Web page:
No. 16: Jorge Alfaro (Miami Marlins)


The Realmuto trade was actually an excellent move for Jorge Alfaro’s fantasy value. He’s got little competition for playing time in Miami, who will give him every chance to succeed, but right now, he needs a lot of help. Alfaro led the majors in SwStr% and K%. He whiffed on more than 30% of fastballs up in the zone. Yikes. He could certainly post a mid-.200s average, but it’s hard not to be concerned by his .406 BABIP and 16.7% HR/FB. He’s got perhaps the lowest floor of anyone on this whole list, but you’re drafting him for upside. Keep in mind we’re at the 16th catcher  none of these guys should be owned in 12-teamers, so we’re ranking pure upside now.


No. 17: Tucker Barnhart (Cincinnati Reds)


Tucker Barnhart was one of my favorite streamers last year despite his overall poor line. Most weeks, he’ll give you a serviceable enough average, and in past years, that was it. But the Reds added a bunch to their offense this off-season, which gives Barnhart a decent chance to post solid counting stats. He’ll still be lucky to return double digit homers, but you’ll take that at the 17th catcher.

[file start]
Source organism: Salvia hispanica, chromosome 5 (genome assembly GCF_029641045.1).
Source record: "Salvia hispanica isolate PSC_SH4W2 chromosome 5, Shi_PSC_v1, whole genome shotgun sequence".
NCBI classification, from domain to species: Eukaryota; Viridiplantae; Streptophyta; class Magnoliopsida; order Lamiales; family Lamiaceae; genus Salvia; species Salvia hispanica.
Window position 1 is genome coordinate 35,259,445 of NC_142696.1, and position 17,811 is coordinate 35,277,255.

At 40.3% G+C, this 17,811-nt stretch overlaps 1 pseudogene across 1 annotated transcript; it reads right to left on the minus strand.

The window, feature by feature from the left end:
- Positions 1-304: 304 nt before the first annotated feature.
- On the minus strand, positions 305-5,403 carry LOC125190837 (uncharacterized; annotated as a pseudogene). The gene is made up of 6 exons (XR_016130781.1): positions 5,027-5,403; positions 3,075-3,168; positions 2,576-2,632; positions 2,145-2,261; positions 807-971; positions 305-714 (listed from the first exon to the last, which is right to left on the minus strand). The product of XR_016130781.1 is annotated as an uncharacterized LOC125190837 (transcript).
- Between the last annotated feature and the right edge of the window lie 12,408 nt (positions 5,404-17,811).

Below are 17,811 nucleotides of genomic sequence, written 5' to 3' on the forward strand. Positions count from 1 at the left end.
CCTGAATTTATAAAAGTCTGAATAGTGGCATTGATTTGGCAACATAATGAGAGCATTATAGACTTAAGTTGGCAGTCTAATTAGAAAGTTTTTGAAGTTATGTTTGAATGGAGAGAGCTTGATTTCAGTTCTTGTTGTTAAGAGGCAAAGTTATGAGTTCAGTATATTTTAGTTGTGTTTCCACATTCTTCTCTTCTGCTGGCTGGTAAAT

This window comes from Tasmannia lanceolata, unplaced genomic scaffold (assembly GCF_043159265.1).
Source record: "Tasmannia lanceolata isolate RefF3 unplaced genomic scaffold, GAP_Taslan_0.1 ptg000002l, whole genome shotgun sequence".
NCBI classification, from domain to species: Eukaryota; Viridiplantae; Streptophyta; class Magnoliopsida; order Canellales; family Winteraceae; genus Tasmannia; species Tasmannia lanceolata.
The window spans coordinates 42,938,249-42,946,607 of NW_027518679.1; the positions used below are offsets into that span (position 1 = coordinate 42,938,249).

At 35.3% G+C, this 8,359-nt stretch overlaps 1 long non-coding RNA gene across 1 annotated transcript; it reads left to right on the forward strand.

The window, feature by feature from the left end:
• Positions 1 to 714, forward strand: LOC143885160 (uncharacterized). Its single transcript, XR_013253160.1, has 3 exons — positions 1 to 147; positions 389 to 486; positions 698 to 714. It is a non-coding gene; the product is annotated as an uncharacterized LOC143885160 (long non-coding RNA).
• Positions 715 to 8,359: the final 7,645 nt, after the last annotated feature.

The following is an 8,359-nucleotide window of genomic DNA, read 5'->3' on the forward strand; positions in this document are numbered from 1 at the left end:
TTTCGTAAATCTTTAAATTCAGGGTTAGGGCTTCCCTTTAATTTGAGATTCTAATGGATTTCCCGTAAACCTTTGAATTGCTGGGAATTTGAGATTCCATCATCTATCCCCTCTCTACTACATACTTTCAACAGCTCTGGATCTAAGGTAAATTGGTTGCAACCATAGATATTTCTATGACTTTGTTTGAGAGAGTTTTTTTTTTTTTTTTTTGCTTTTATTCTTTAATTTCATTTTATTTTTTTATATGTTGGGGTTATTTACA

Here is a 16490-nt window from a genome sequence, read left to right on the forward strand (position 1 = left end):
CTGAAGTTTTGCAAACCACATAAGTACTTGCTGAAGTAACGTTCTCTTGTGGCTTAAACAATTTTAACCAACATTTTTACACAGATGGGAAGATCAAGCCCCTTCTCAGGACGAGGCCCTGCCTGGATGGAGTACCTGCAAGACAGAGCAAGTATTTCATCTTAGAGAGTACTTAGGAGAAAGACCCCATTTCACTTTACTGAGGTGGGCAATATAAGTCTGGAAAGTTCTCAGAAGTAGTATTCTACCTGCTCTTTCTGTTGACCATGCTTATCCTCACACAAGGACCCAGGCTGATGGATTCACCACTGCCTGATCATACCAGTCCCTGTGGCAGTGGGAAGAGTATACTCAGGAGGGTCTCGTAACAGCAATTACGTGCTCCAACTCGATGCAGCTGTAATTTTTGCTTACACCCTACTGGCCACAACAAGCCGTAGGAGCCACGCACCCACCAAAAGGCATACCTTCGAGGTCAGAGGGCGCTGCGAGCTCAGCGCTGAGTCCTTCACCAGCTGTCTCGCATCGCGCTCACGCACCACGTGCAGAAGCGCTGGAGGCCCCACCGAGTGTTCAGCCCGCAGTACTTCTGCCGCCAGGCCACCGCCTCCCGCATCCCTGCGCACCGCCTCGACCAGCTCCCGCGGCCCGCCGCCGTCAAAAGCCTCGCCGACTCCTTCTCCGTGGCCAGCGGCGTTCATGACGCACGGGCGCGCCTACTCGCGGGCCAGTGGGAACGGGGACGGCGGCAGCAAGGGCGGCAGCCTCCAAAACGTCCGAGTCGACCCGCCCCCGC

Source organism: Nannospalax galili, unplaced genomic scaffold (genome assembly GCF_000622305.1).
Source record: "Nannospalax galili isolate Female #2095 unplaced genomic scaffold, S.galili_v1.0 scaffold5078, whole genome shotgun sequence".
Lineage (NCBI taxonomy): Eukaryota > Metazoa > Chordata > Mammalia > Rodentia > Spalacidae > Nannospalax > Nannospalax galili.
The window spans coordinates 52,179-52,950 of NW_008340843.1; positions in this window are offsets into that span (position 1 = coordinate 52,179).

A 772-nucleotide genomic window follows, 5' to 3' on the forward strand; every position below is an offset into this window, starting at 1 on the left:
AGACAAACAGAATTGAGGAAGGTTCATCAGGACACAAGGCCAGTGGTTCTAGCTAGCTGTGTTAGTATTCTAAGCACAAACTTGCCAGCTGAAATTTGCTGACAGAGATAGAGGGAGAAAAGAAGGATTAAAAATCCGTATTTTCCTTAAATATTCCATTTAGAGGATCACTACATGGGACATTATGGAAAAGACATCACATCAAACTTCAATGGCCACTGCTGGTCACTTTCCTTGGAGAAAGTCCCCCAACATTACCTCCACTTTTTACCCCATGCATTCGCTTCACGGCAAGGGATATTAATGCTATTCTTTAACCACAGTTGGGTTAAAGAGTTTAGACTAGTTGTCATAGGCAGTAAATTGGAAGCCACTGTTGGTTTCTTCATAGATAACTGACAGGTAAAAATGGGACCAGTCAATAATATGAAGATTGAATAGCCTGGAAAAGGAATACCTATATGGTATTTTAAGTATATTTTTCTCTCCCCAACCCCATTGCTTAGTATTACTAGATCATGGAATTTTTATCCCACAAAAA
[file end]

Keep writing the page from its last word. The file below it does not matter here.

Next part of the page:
No. 18: Robinson Chirinos (Houston Astros)


Neither he, nor Max Stassi, has a sky-high ceiling, but if there were an injury to either one, I’d certainly want to own the other one. Robinson Chirinos was not all that exciting in Texas last year, nor was Max Stassi in his limited time for the Stros, but a full-time gig for the Astros should return high R+RBI. As of now, I’d rather own Chirinos, the one who has a higher playing time ceiling.


No. 19: Omar Narvaez (Seattle Mariners)